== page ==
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Extreme weather on the rise in Sweden: SMHI

Extreme weather on the rise in Sweden: SMHI

Published: 16 Aug 2011 07:18 GMT+02:00
Updated: 16 Aug 2011 07:18 GMT+02:00

Heavy rains and extreme weather are becoming more common in Sweden, according to a study by forecasters at the Swedish meteorological and Hydrological Institute, SMHI.

“We are still missing some data, but the trend is unmistakeable, extreme weather is becoming more common in Sweden,” said meteorologist Lennart Wern to daily Dagens Nyheter (DN).

Recent downpours and heavy rains over western Sweden is but one example of a trend showing more extreme weather according to the so far unpublished report by SMHI.

In a new report Wern has collated information about the rainiest 24 hours from the country’s all weather stations in a year and then builds a series of data that will span the whole of the twentieth century until present day.

“And for the Götaland region we see a definite rise. It is that part of the country where it is increasing the most,” Wern told DN.

The torrential rain that struck western Sweden on Monday and has left many households flooded is just the most recent example of a change in the weather, according to the report.

The rains have put a huge strain on emergency services in the area. Many roads have been blocked, local radio was hit by the weather and a large number of house owners saw their cellars flooded.

“This is a reflection of how climate change may affect us in the future,” said Lennart Olofsson of he County Council in Västra Götaland, to news agency TT.

The regional climate scenarios show how the average temperatures in the region will rise by five or six degrees by 2100.

The period will also see a lot more precipitation, a rise of about 20 percent, and an increase in heavy downpours, according to the report.

And meteorologists say that the low-pressure area, which is causing the current downpour, is moving in over Sweden today, not losing in force as it travels.

"There is still a lot of power in this low pressure area. Generally they die out as they travel, but that does not seem to be the case with this. It will keep going,” said Kjell Lund, meteorologist at SMHI to dally Aftonbladet.

The rains will continue over the course of Tuesday over the counties Jämtland, Härjedalen and parts of Dalarna.

“It looks there will be as heavy downfalls as we have seen in the Gothenburg area and the rain will continue most of Tuesday, “ said Lund to the paper.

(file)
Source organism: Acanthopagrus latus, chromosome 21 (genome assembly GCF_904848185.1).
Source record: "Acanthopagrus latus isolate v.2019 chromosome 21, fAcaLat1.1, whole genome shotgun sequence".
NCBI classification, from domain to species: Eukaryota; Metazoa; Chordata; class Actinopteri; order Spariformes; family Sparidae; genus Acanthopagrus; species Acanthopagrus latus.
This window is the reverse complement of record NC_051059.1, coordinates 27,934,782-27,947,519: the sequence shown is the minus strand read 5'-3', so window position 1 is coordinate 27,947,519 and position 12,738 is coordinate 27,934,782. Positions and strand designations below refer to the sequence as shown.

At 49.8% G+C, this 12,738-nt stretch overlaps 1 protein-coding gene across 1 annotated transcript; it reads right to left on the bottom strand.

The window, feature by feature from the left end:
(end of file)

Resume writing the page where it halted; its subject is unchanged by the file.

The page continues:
SMHI has issued a class one warning for many areas of Sweden over Tuesday.

TT/Rebecca Martin (news@thelocal.se)

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Your comments about this article

13:05 August 16, 2011 by conboy
Honest to god I have never heard so much nonsense. I come from the South West of Ireland and what is regarded as a storm here is merely a windy day where I come from. The SMHI might be right that there is a pattern of "more" violent weather but we are not talking about a massive weather borne problem here, not by any means.
13:28 August 16, 2011 by Theresejoyce
@ conboy, I also come from Ireland and I am not sure if you are living in Gothenburg but the rain we had here was worse than anything I have seen at home. I have also lived in other countries with extreme weather and very rarely seen rain on this scale. I think that the SMHI need to pull up their socks and get working on better weather forecasting because I have found that other countries such as Denmark and Norway can predict the weather here better than the SMHI and thats just not right.
15:34 August 16, 2011 by karex
...and judging by the sudden massive appearance of those red berries (I have no idea what they're called), it looks like we might be headed for a hard winter season - third year in a row. That is, if my Swedish colleagues are correct and the more berries the harsher the winter...
22:17 August 16, 2011 by Smokebox
Yr.no seems to be the best site for Swedish weather....
00:21 August 17, 2011 by Smallnose
It's easy to bash SMHI, but they have to work with outdated equipment and dusty old algorithms dating back to Anders Celsius. Considering those facts they still do a good job, close to 50% accurate. The Norwegians just have more money to spend.
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